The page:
Discover your niche
Charming, eclectic, trendy, and fresh – just a few words to describe a truly unique location that has something for everyone. Wonderfully walkable with plenty to see and do, get out and explore a neighbourhood that fits you and your lifestyle perfectly.
A streetcar named St. Clair
From a dirt road to a streetcar suburb, St. Clair West was the chosen route to get Toronto’s first streetcar line. Construction began in 1911 and was completed in 1913. When it opened, the St. Clair car cost 2 cents for adults, 1 cent for children under 9, with babies in arms traveling for free.
For those who like it hot…sauce
Grilled sardines, Bifanas (traditional pork sandwiches), and the classic Caldo Verde soup! If you like Portuguese food, you’re in luck! Your beautifully multi-cultural neighbourhood was originally home to many Portuguese immigrants, and their influence can be felt through several traditional food markets, butchers, and cafés.
Just a little house on the hill
Did you know you have a gothic revival style mansion and garden in your hood? Casa Loma (Spanish for hill house) was constructed in 1911 as a residence for Financier Sir Henry Pellatt and was the biggest private home ever constructed in Canada. Today it stands as a popular Toronto tourist landmark and historic museum.
Once a century-old streetcar barn, today redesigned and transformed to celebrate art, culture, and the community’s most popular farmers’ market, Artscape Wychwood Barns is a community hub that brings people working in art, environmentalism, theatre, and urban agriculture together. The Stop’s Farmers Market runs year-round every Saturday morning featuring the wares of local farmers, bakers, and other artisans. The Barns are also home to a community greenhouse for growing local organic food and providing fresh food to those who need it, as well as host education events for adults and children in the greenhouse.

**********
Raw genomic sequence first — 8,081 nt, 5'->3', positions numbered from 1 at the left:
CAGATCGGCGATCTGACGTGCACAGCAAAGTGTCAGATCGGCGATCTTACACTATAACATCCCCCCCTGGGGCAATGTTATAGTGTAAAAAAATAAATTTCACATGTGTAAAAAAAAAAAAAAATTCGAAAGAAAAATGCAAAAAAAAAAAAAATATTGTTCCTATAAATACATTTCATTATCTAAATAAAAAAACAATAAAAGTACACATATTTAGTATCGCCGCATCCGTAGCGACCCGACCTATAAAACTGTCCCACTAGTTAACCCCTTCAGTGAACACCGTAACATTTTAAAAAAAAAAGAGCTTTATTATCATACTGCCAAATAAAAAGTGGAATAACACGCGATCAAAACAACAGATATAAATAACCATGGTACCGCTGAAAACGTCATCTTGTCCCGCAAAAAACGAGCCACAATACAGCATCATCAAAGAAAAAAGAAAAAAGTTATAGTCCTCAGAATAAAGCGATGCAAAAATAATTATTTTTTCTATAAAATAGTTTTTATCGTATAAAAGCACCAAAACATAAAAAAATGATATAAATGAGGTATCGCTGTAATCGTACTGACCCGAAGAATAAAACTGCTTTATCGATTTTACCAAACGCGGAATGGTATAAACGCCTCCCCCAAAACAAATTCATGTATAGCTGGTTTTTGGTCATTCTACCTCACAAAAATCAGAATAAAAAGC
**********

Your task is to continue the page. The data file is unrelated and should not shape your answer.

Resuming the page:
Join in Toronto’s biggest annual celebration of Latino culture right on St. Clair West. The two-day street festival attracts an estimated 250,000–500,000 people, who come together to dance, eat, shop, and enjoy over 100 artists celebrating the culture of Latin America.
A lost river of great inspiration
The Castle Frank Brook came from a river responsible for carving out some of the city’s most famous ravines. It used to run through Cedarvale Park but is now completely buried. Its claim to fame – Ernest Hemingway often frequented this park’s path during his stay in Canada while working at The Toronto Star.